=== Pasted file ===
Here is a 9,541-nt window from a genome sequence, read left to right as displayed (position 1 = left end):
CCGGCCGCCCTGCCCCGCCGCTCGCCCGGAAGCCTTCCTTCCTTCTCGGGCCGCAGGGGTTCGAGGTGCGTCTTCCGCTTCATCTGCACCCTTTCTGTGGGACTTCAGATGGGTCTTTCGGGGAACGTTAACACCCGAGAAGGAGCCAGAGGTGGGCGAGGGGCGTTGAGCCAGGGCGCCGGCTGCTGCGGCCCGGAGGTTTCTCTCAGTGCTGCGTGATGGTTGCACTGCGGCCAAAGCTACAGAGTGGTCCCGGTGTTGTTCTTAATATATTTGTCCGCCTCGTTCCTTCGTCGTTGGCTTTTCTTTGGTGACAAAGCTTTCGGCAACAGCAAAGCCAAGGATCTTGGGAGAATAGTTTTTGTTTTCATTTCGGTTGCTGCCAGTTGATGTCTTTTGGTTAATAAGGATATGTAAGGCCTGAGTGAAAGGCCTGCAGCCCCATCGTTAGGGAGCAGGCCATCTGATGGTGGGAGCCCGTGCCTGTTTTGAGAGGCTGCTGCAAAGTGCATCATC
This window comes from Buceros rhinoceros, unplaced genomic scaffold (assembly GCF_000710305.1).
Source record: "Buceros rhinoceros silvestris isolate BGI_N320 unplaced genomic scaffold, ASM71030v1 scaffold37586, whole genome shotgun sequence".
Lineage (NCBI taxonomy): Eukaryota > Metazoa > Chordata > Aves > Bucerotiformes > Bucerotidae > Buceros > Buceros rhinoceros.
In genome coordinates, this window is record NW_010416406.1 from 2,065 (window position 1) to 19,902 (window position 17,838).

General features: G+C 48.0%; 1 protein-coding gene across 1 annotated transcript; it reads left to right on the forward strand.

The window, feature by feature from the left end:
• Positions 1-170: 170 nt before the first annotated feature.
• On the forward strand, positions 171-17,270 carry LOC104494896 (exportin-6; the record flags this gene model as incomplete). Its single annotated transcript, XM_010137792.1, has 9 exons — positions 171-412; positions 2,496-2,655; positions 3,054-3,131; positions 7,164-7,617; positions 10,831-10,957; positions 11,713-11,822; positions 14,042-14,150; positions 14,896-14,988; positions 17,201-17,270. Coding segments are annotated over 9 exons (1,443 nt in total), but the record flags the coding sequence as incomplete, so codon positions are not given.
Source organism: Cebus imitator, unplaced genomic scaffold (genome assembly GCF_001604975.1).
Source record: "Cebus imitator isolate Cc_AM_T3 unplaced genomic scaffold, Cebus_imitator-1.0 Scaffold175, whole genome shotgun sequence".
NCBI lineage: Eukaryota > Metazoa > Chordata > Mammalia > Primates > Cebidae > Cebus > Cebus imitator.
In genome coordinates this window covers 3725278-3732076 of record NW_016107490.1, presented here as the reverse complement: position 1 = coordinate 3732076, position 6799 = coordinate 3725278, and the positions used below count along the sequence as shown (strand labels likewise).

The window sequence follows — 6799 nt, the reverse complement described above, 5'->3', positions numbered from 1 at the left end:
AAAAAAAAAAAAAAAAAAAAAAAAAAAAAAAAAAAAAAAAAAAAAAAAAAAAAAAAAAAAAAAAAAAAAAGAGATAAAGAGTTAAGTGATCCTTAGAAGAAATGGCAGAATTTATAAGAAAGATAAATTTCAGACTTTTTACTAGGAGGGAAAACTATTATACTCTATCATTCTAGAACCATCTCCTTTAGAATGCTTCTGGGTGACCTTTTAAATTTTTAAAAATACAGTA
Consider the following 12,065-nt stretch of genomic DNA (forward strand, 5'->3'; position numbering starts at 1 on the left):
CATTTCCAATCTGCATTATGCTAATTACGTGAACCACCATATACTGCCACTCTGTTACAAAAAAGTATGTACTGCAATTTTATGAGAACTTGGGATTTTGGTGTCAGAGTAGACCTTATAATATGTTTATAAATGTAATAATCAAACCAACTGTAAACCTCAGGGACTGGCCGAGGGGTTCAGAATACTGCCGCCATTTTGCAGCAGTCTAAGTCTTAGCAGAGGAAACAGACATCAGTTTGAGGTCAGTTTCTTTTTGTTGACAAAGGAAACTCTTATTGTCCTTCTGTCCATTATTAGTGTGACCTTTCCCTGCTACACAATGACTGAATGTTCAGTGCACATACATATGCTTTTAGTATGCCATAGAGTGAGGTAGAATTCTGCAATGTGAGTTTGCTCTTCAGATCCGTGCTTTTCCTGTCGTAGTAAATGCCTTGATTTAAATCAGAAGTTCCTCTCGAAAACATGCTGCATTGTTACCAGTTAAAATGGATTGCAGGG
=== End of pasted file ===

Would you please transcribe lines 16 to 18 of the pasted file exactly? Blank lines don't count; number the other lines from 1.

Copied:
AAAAAAAAAAAAAAAAAAAAAAAAAAAAAAAAAAAAAAAAAAAAAAAAAAAAAAAAAAAAAAAAAAAAAAGAGATAAAGAGTTAAGTGATCCTTAGAAGAAATGGCAGAATTTATAAGAAAGATAAATTTCAGACTTTTTACTAGGAGGGAAAACTATTATACTCTATCATTCTAGAACCATCTCCTTTAGAATGCTTCTGGGTGACCTTTTAAATTTTTAAAAATACAGTA
Consider the following 12,065-nt stretch of genomic DNA (forward strand, 5'->3'; position numbering starts at 1 on the left):
CATTTCCAATCTGCATTATGCTAATTACGTGAACCACCATATACTGCCACTCTGTTACAAAAAAGTATGTACTGCAATTTTATGAGAACTTGGGATTTTGGTGTCAGAGTAGACCTTATAATATGTTTATAAATGTAATAATCAAACCAACTGTAAACCTCAGGGACTGGCCGAGGGGTTCAGAATACTGCCGCCATTTTGCAGCAGTCTAAGTCTTAGCAGAGGAAACAGACATCAGTTTGAGGTCAGTTTCTTTTTGTTGACAAAGGAAACTCTTATTGTCCTTCTGTCCATTATTAGTGTGACCTTTCCCTGCTACACAATGACTGAATGTTCAGTGCACATACATATGCTTTTAGTATGCCATAGAGTGAGGTAGAATTCTGCAATGTGAGTTTGCTCTTCAGATCCGTGCTTTTCCTGTCGTAGTAAATGCCTTGATTTAAATCAGAAGTTCCTCTCGAAAACATGCTGCATTGTTACCAGTTAAAATGGATTGCAGGG